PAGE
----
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Remembering Sept. 11; a tragic day in history

  • Published
  • By Master Sgt Homer Wilburn
  • MacDill Top III
September 11, 2001 was a day that affected our nation in a manner never before seen in our history. That Tuesday morning, four simultaneously hijacked commercial airliners became manned missiles steered toward attacking our country's vital epicenters. Momentarily it seemed the entire world came to a stand-still from the shock and disbelief of the savage, cowardice act. Two airliners intentionally driven into the towers of the World Trade Center in the heart of Manhattan, another into the headquarters of the Department of Defense just outside the nation's capital and yet another passenger jet downed in a Pennsylvania field. The number of casualties was not yet known, and the possibility of further acts of terrorism was still present. All aircraft in the skies above the United States were ordered to land immediately and no further air traffic was permitted into our air space causing numerous international flights to divert or return to their points of origin.

It seemed as though the order of the day for the general public was to stay home and stare at the television. The media reports were non-stop, there were no commercial interruptions, and the "facts" were blurry and constantly changing. The first reports were of an aircraft crashing into north tower of the Trade Center. Then when a second aircraft hit the south tower seventeen minutes later, it became obvious that this was no accident. The next report was of yet another airliner crashing into the Pentagon. By this time most of the country was tuned to the news and witnessed the first tower collapse in New York City. As the story unfolded Americans learned of the fourth hijacked aircraft and the heroic actions of the passengers who gave their lives preventing their hijackers from hitting their target. The heroism of these brave Americans led to the famous slogan "Let's roll" that is depicted on one of our aircraft assigned here at MacDill Air Force Base, aircraft 62-3562. We learned of the heroics and the loss of the first responders in the Trade Center collapse, and continued to be shocked and enraged by the rising death toll of innocent civilians from more than 90 countries.

During this significant day in our nation's history, I was attending the Noncommissioned Officer Academy at Keesler AFB, Miss. We were scheduled to graduate the next day. Our class was scheduled to attend some required briefings in the main auditorium and most of us were already in-place. One of our instructors came into the room and informed us that an aircraft had just struck one of the World Trade Center towers. At this time it was not confirmed if the incident was accidental or intentional. The instructor finally managed to get the live feed from the various news networks up on the large screen monitors. When the second aircraft struck the other tower you could literally hear a pin drop in the auditorium filled with about 100 people. Our class was able to see the ensuing chaos and mayhem that was unfolding due to the tragic events, as other Americans across the nation. At this moment in my career I could not think of a single event in my life that I felt so afraid. My classmates also displayed mixed emotions some very emotional but mostly angry. We all wanted to forego our graduation and head back to our respective units in hope of either deploying or being part of some sort of military operation. Everyone came from different bases but wanted to strike back at the terrorists that gravely demoralized our nation and what this country stands for, "freedom."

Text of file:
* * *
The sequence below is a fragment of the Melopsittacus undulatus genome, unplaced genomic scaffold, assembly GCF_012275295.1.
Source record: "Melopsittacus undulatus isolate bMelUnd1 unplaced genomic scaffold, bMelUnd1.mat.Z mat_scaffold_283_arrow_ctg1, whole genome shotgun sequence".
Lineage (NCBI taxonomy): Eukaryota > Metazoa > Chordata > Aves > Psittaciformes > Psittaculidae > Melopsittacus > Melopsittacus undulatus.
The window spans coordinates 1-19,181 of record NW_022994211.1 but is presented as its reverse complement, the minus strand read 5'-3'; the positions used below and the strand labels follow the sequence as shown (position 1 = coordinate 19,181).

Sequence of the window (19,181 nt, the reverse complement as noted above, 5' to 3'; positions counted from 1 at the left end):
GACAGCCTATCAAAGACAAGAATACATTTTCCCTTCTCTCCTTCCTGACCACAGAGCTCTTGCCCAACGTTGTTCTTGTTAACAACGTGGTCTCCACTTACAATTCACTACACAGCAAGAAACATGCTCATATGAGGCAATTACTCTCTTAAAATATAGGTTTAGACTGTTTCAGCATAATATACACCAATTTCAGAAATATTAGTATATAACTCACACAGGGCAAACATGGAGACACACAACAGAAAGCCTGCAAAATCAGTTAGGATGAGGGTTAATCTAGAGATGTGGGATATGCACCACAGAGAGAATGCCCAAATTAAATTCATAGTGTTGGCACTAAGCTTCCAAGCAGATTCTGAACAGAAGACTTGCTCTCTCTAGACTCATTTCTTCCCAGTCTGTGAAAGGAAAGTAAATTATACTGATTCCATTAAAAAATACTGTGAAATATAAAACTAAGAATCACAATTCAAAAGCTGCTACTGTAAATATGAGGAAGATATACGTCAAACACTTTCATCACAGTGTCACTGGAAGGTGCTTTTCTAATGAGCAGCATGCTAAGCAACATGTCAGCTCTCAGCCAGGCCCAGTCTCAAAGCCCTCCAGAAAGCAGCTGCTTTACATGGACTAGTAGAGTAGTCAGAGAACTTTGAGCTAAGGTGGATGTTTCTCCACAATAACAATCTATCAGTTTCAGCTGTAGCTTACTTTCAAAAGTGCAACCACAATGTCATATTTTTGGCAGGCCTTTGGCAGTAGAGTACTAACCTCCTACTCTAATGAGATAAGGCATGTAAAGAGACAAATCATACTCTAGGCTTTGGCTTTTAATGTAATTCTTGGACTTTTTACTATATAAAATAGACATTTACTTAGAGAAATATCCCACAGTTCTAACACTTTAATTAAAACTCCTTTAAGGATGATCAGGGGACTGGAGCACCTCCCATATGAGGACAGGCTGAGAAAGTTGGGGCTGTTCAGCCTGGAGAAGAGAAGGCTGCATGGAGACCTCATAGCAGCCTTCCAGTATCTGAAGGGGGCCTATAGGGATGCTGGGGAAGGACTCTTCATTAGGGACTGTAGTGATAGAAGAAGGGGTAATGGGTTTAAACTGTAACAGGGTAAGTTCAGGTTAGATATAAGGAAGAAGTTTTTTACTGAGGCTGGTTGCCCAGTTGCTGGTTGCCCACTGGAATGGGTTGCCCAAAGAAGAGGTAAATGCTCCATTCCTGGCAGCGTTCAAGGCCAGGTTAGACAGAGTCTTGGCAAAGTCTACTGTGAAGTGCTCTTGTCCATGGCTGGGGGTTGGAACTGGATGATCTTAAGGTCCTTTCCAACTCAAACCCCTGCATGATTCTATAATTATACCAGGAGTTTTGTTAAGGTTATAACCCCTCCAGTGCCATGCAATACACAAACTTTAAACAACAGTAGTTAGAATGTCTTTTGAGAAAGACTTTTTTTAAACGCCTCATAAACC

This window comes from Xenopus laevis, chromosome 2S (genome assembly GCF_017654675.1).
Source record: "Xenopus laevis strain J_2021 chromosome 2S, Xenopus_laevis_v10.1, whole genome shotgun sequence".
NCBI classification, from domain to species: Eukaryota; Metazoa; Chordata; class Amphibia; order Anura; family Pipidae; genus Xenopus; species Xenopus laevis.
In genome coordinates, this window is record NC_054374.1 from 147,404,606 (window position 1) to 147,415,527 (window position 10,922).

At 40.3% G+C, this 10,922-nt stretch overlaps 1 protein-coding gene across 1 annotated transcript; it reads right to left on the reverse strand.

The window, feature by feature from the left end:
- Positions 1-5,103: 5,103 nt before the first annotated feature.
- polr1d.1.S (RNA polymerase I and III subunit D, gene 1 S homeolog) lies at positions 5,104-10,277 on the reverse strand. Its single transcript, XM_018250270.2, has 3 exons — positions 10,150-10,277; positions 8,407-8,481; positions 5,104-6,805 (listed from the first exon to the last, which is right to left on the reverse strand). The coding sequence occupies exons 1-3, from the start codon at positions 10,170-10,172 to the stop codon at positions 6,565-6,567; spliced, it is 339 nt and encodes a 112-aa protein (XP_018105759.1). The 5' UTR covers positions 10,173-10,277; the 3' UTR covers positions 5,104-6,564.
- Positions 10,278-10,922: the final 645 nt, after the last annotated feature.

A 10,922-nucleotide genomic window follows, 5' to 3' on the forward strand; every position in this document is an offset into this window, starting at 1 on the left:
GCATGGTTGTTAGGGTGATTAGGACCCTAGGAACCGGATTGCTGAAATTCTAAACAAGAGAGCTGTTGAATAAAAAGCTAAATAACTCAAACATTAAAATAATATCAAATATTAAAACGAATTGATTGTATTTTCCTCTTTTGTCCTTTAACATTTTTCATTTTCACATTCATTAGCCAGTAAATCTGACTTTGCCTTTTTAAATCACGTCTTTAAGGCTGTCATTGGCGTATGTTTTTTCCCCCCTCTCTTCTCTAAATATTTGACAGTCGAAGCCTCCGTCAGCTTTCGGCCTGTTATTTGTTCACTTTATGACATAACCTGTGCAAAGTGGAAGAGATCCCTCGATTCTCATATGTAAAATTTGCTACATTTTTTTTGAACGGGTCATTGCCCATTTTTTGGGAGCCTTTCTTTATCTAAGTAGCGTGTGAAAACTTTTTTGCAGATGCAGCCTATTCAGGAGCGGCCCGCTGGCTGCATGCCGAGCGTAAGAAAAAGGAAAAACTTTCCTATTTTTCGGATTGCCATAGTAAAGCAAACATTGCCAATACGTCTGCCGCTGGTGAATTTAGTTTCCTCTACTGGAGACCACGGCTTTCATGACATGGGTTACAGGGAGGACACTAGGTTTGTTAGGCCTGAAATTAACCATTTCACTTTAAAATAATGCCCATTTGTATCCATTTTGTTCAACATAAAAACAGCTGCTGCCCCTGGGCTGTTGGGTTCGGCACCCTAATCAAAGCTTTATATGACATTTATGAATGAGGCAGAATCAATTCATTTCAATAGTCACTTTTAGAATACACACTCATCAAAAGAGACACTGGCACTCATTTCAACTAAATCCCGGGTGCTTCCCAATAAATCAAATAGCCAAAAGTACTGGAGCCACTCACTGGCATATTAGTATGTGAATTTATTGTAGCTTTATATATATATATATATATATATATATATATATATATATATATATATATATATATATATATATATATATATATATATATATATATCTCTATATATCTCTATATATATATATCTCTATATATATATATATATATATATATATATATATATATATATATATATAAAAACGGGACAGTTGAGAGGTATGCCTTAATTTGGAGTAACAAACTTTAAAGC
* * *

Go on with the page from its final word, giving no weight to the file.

Since this tragic day eight years ago, our military has been in countries around the world administering justice and fighting terrorism against the regimes that harbor and support terrorists. The KC-135R aircraft and the men and women that maintain them from MacDill AFB have been utilized ever since Sept. 11 in defense of this nation both here at home and abroad. Our civil authorities have remained vigilant, and foiled attempts within our borders to commit further atrocities. It has been a hard fought grueling war against those who have no regard for innocent life. We have made sacrifices and as citizens of this great country it is our duty to continue.

We must never forget that there are enemies of the United States who are against our way of life. They will continue to try to bring harm to us and we must remain vigilant. Our citizens must continue to keep their eyes and ears open for threats against us. Our Department of Defense and the military must continue to support and defend the Constitution and follow the orders of our leaders to implement this war. As military members we must maintain our might, readiness and capability to support President Barack Obama and follow in the direction he leads us. We can not falter in this endeavor to protect our country and its way of life, and we must not fail.